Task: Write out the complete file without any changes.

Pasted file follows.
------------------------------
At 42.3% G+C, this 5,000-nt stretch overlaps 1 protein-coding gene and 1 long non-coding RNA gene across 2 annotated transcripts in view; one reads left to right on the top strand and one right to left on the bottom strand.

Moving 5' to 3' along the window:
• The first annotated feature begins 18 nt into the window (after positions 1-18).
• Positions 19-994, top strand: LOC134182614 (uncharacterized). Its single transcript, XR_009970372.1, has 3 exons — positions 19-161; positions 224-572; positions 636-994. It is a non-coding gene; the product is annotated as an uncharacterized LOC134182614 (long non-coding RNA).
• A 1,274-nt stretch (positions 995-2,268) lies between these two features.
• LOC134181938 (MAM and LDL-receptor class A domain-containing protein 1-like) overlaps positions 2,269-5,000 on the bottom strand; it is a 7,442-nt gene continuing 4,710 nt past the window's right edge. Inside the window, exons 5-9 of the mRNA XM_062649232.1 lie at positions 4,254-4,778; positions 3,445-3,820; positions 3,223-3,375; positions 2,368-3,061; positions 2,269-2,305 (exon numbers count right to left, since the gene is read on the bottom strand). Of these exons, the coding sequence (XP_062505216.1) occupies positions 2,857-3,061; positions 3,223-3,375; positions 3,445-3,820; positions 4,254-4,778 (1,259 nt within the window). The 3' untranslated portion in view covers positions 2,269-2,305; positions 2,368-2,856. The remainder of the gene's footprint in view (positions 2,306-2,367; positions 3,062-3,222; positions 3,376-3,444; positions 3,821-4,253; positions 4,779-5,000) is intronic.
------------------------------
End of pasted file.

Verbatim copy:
At 42.3% G+C, this 5,000-nt stretch overlaps 1 protein-coding gene and 1 long non-coding RNA gene across 2 annotated transcripts in view; one reads left to right on the top strand and one right to left on the bottom strand.

Moving 5' to 3' along the window:
• The first annotated feature begins 18 nt into the window (after positions 1-18).
• Positions 19-994, top strand: LOC134182614 (uncharacterized). Its single transcript, XR_009970372.1, has 3 exons — positions 19-161; positions 224-572; positions 636-994. It is a non-coding gene; the product is annotated as an uncharacterized LOC134182614 (long non-coding RNA).
• A 1,274-nt stretch (positions 995-2,268) lies between these two features.
• LOC134181938 (MAM and LDL-receptor class A domain-containing protein 1-like) overlaps positions 2,269-5,000 on the bottom strand; it is a 7,442-nt gene continuing 4,710 nt past the window's right edge. Inside the window, exons 5-9 of the mRNA XM_062649232.1 lie at positions 4,254-4,778; positions 3,445-3,820; positions 3,223-3,375; positions 2,368-3,061; positions 2,269-2,305 (exon numbers count right to left, since the gene is read on the bottom strand). Of these exons, the coding sequence (XP_062505216.1) occupies positions 2,857-3,061; positions 3,223-3,375; positions 3,445-3,820; positions 4,254-4,778 (1,259 nt within the window). The 3' untranslated portion in view covers positions 2,269-2,305; positions 2,368-2,856. The remainder of the gene's footprint in view (positions 2,306-2,367; positions 3,062-3,222; positions 3,376-3,444; positions 3,821-4,253; positions 4,779-5,000) is intronic.